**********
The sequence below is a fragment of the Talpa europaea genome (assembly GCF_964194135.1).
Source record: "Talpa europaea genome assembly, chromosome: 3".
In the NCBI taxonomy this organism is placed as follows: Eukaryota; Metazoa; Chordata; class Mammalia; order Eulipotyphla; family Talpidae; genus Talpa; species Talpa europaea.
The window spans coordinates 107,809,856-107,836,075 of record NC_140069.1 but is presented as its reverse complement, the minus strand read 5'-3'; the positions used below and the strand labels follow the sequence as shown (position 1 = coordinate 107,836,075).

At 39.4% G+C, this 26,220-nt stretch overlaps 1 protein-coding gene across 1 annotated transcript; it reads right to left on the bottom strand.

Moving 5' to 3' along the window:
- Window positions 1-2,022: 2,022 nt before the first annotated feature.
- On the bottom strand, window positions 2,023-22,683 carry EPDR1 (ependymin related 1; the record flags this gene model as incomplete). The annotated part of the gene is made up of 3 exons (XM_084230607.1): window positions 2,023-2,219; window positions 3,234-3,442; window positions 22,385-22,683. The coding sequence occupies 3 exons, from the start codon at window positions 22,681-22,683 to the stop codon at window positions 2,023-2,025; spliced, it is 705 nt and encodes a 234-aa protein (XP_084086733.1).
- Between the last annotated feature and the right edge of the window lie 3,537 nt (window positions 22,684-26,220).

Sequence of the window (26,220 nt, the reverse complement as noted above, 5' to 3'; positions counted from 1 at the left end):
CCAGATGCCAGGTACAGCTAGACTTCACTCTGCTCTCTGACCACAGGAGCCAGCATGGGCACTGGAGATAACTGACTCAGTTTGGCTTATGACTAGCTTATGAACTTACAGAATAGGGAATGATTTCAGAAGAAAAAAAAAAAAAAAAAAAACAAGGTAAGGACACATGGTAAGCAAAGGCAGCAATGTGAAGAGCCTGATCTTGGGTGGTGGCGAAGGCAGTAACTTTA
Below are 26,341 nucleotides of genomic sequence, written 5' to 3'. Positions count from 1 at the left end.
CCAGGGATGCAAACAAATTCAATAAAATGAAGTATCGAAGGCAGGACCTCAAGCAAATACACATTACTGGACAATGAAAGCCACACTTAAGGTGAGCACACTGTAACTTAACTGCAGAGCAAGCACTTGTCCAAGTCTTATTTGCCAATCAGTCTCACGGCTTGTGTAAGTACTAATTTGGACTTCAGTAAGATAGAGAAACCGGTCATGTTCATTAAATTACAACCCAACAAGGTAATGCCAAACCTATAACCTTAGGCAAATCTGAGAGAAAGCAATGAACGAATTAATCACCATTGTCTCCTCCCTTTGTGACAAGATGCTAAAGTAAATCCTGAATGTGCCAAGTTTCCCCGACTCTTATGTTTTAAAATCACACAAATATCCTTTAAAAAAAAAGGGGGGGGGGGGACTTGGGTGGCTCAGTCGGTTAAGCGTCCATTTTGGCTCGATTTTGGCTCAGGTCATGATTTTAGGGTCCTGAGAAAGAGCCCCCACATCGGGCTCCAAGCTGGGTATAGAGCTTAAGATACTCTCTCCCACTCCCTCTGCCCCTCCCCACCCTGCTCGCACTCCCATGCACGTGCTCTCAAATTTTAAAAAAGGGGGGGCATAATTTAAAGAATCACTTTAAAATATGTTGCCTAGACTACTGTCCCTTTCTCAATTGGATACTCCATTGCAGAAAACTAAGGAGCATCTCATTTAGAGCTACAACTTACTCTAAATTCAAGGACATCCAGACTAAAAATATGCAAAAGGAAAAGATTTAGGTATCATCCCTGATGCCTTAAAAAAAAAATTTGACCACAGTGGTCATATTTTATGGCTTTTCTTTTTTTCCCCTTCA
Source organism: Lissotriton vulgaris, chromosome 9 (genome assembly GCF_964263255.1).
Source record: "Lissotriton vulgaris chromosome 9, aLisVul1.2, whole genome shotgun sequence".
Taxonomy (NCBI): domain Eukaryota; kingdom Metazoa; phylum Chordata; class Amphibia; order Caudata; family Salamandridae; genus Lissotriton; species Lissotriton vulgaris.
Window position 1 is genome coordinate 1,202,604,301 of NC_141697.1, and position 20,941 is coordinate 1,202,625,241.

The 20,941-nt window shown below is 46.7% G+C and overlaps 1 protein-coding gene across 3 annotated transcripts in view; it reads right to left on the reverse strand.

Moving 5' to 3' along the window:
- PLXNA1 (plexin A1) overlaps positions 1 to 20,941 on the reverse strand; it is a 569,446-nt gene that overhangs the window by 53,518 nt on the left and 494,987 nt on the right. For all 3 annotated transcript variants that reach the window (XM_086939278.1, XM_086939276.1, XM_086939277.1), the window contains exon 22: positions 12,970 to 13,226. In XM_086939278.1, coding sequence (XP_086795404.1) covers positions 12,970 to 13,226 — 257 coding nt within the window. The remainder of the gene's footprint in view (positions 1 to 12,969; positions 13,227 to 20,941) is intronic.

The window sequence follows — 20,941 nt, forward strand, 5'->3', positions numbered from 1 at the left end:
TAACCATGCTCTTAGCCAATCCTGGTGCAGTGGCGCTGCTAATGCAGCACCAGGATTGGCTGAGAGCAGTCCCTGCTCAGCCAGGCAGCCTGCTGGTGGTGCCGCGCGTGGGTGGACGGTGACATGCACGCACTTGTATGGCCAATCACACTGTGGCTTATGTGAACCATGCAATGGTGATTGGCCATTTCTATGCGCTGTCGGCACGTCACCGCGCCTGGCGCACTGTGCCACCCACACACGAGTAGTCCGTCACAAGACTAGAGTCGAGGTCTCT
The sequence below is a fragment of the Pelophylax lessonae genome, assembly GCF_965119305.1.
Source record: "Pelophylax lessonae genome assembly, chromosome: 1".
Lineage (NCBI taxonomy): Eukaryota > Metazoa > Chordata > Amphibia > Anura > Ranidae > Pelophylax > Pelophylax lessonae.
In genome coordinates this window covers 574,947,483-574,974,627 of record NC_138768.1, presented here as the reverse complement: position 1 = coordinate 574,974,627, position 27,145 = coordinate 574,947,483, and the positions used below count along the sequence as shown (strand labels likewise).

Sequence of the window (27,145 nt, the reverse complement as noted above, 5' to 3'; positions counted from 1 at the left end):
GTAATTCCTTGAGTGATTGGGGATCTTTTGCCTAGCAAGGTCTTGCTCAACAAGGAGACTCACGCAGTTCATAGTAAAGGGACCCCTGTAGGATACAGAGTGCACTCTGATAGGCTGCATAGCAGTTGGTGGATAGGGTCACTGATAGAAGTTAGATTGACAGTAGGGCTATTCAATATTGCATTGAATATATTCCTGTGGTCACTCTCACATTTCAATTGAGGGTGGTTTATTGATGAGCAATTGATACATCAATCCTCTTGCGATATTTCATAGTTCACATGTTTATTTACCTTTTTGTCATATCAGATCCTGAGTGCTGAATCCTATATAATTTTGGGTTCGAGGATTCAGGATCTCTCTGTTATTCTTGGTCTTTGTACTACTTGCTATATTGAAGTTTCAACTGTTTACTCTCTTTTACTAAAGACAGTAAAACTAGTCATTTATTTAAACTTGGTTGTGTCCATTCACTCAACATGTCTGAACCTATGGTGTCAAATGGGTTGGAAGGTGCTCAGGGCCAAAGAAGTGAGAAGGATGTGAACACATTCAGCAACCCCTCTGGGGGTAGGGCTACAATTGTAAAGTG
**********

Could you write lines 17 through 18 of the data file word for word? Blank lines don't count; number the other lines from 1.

Window position 1 is genome coordinate 1,202,604,301 of NC_141697.1, and position 20,941 is coordinate 1,202,625,241.

The 20,941-nt window shown below is 46.7% G+C and overlaps 1 protein-coding gene across 3 annotated transcripts in view; it reads right to left on the reverse strand.